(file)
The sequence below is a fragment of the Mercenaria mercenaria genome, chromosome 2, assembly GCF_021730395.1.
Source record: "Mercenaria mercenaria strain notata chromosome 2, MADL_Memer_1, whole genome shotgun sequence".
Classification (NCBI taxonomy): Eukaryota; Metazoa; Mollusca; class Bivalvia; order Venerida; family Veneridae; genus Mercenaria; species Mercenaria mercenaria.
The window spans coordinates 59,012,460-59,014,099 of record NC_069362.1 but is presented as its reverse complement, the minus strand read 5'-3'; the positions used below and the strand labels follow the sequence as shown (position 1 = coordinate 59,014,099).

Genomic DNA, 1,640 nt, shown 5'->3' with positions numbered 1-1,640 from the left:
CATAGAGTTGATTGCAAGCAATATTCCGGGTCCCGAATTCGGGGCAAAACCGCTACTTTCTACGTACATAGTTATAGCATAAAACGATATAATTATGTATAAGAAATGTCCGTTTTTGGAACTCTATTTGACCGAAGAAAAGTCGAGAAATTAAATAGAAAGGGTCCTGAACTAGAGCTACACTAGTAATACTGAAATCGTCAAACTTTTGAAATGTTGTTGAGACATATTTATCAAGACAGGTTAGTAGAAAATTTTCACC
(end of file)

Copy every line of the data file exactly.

The sequence below is a fragment of the Mercenaria mercenaria genome, chromosome 2, assembly GCF_021730395.1.
Source record: "Mercenaria mercenaria strain notata chromosome 2, MADL_Memer_1, whole genome shotgun sequence".
Classification (NCBI taxonomy): Eukaryota; Metazoa; Mollusca; class Bivalvia; order Venerida; family Veneridae; genus Mercenaria; species Mercenaria mercenaria.
The window spans coordinates 59,012,460-59,014,099 of record NC_069362.1 but is presented as its reverse complement, the minus strand read 5'-3'; the positions used below and the strand labels follow the sequence as shown (position 1 = coordinate 59,014,099).

Genomic DNA, 1,640 nt, shown 5'->3' with positions numbered 1-1,640 from the left:
CATAGAGTTGATTGCAAGCAATATTCCGGGTCCCGAATTCGGGGCAAAACCGCTACTTTCTACGTACATAGTTATAGCATAAAACGATATAATTATGTATAAGAAATGTCCGTTTTTGGAACTCTATTTGACCGAAGAAAAGTCGAGAAATTAAATAGAAAGGGTCCTGAACTAGAGCTACACTAGTAATACTGAAATCGTCAAACTTTTGAAATGTTGTTGAGACATATTTATCAAGACAGGTTAGTAGAAAATTTTCACC